Glass Onion

Rian Johnson wrote and directed the perfect film for 2022. I don’t know how he pulled this off, somehow writing a movie during lockdown about the emptiness of the billionaires that claim they are going to save the world and dropping it (in theaters for a week and then) on Netflix as the billionaire genius who owns Twitter reveals on a daily basis how false the mythology around him really is.

Glass Onion is a bigger story than Knives Out. While the first film in the Benoit Blanc saga had Ana de Armas as the perfect audience surrogate, Glass Onion tells a story on a private island full of technocrats, celebrities and politicians.

Johnson also created, what’s in my memory, the best film that takes place during the pandemic. There are mentions of working from home, characters wearing masks in various degrees of correctness (or not at all) and the awkwardness of doing the math whether you could hug someone. (Knives Out was weirdly the last film I saw in theaters before the pandemic.)

“It's a dangerous thing to mistake speaking without thought with speaking the truth,” is a killer line. Between Knives Out and Glass Onion, Johnson is making it very clear where he stands on matters of wealth and class. (He did the same with Canto Bight in Star Wars: The Last Jedi …)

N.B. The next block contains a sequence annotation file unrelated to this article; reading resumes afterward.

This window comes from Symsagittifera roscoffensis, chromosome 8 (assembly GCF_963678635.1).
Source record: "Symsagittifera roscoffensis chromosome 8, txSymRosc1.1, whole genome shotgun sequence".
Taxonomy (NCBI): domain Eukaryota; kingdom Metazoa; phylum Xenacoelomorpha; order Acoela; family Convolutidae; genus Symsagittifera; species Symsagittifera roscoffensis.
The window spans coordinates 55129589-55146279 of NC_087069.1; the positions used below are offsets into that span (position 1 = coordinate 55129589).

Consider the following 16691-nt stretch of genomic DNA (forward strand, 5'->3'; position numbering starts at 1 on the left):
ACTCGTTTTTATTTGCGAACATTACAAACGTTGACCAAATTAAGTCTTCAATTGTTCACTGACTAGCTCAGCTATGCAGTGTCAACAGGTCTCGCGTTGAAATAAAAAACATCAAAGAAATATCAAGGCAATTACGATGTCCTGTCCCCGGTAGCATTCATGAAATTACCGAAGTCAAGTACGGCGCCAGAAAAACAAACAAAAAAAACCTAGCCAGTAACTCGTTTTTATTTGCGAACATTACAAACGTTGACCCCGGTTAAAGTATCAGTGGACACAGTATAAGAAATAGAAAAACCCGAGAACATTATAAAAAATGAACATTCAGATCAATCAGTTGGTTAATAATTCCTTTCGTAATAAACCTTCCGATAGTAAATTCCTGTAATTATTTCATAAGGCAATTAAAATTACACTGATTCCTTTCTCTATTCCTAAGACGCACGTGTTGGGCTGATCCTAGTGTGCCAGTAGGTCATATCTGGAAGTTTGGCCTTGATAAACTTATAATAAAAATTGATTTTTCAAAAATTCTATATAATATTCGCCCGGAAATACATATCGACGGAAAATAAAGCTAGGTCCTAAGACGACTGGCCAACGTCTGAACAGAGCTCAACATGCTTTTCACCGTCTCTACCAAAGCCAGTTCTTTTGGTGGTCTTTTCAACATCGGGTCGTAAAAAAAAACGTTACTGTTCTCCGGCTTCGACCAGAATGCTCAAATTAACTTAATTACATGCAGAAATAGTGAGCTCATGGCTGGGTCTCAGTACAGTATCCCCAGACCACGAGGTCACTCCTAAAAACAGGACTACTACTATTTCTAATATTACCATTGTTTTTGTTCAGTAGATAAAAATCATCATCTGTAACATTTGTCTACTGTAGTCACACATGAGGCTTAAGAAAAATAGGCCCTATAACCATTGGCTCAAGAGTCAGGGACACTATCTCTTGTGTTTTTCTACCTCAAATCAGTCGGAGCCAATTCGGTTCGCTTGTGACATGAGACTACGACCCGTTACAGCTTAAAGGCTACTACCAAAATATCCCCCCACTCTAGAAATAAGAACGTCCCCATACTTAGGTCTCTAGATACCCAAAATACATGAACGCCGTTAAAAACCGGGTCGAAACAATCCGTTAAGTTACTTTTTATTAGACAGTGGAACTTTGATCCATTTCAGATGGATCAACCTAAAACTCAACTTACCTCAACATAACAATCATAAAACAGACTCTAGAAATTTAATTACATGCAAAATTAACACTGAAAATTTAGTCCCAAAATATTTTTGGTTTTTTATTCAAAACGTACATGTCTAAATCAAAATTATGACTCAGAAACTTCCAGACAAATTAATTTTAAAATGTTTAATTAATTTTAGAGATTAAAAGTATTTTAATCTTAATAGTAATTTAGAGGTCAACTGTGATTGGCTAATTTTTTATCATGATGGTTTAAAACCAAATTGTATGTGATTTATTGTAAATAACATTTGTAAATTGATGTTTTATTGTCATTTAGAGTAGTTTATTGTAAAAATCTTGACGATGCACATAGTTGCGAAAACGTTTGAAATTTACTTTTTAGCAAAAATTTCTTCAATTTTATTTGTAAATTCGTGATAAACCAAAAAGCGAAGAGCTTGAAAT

Daniel Craig’s Benoit Blanc’s absolute undressing of Edward Norton’s Miles Bron instantly became one of my favorite moments in a movie.

The weirdest part of my Glass Onion viewing had nothing to do with the movie itself, but was instead how difficult it was to find the film on Netflix. We watched it the Friday it released on the streamer, and the movie was nowhere to be found on the landing page. I scrolled, I looped through the various categories — nothing. I had to search for Glass Onion to pull it up. A major film hits Disney+ or HBO Max, and it’s plastered in the biggest way possible on the landing page.

Tom Cruise, Miles Teller and Monica Barbara in Top Gun: Maverick. / Paramount Pictures

Top Gun: Maverick

Top Gun: Maverick might be the ultimate legacy sequel. It’s a miracle this movie is as good as it is. What easily could’ve been a direct-to-DVD sequel years ago is instead the fifth highest grossing film at the domestic box office and a Best Picture contender.

It’s a silly movie, but Top Gun: Maverick takes itself just the right amount of seriously. The chatter between the pilots doesn’t get stale, nor does Maverick’s insistence that being a fighter pilot isn’t what he does, it’s who he is.

“Stupid Tom Cruise movie,” Caitlin said as she fought back tears during a scene between Maverick and Miles Teller’s Rooster. That’s the highest praise.

One of Top Gun: Maverick’s most impressive tricks is never naming what country the Top Gun pilots are striking. The pilots from that country wear fully tinted helmets. Whatever country makes you want to buy a ticket to this movie, I guess.

Can we let Joseph Kosinski make his Tron: Legacy sequel now that he has a film that grossed almost $1.5 billion worldwide on his résumé?

White Lotus

We’re through the first three episodes of the new season of White Lotus. This show is so easy to quickly become obsessed with. The revamped theme song. The sprawling cast. Jennifer Coolidge in a world of her own.